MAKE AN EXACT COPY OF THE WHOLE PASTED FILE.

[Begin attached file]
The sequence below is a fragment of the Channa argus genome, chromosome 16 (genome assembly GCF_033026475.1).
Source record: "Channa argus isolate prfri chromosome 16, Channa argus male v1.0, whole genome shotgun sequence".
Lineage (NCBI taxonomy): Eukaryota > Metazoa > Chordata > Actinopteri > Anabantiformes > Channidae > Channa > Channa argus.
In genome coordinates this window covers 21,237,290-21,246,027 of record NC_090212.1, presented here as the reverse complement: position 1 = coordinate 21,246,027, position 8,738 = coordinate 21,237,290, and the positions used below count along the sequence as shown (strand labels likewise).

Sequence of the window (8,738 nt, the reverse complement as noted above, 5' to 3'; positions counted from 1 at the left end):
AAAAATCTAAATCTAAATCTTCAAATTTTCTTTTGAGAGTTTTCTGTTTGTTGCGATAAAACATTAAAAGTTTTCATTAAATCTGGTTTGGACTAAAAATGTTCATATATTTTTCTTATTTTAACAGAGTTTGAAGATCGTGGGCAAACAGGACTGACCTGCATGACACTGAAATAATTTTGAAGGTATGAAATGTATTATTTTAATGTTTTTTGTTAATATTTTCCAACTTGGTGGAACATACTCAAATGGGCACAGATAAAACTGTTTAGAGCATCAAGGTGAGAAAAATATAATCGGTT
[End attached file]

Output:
The sequence below is a fragment of the Channa argus genome, chromosome 16 (genome assembly GCF_033026475.1).
Source record: "Channa argus isolate prfri chromosome 16, Channa argus male v1.0, whole genome shotgun sequence".
Lineage (NCBI taxonomy): Eukaryota > Metazoa > Chordata > Actinopteri > Anabantiformes > Channidae > Channa > Channa argus.
In genome coordinates this window covers 21,237,290-21,246,027 of record NC_090212.1, presented here as the reverse complement: position 1 = coordinate 21,246,027, position 8,738 = coordinate 21,237,290, and the positions used below count along the sequence as shown (strand labels likewise).

Sequence of the window (8,738 nt, the reverse complement as noted above, 5' to 3'; positions counted from 1 at the left end):
AAAAATCTAAATCTAAATCTTCAAATTTTCTTTTGAGAGTTTTCTGTTTGTTGCGATAAAACATTAAAAGTTTTCATTAAATCTGGTTTGGACTAAAAATGTTCATATATTTTTCTTATTTTAACAGAGTTTGAAGATCGTGGGCAAACAGGACTGACCTGCATGACACTGAAATAATTTTGAAGGTATGAAATGTATTATTTTAATGTTTTTTGTTAATATTTTCCAACTTGGTGGAACATACTCAAATGGGCACAGATAAAACTGTTTAGAGCATCAAGGTGAGAAAAATATAATCGGTT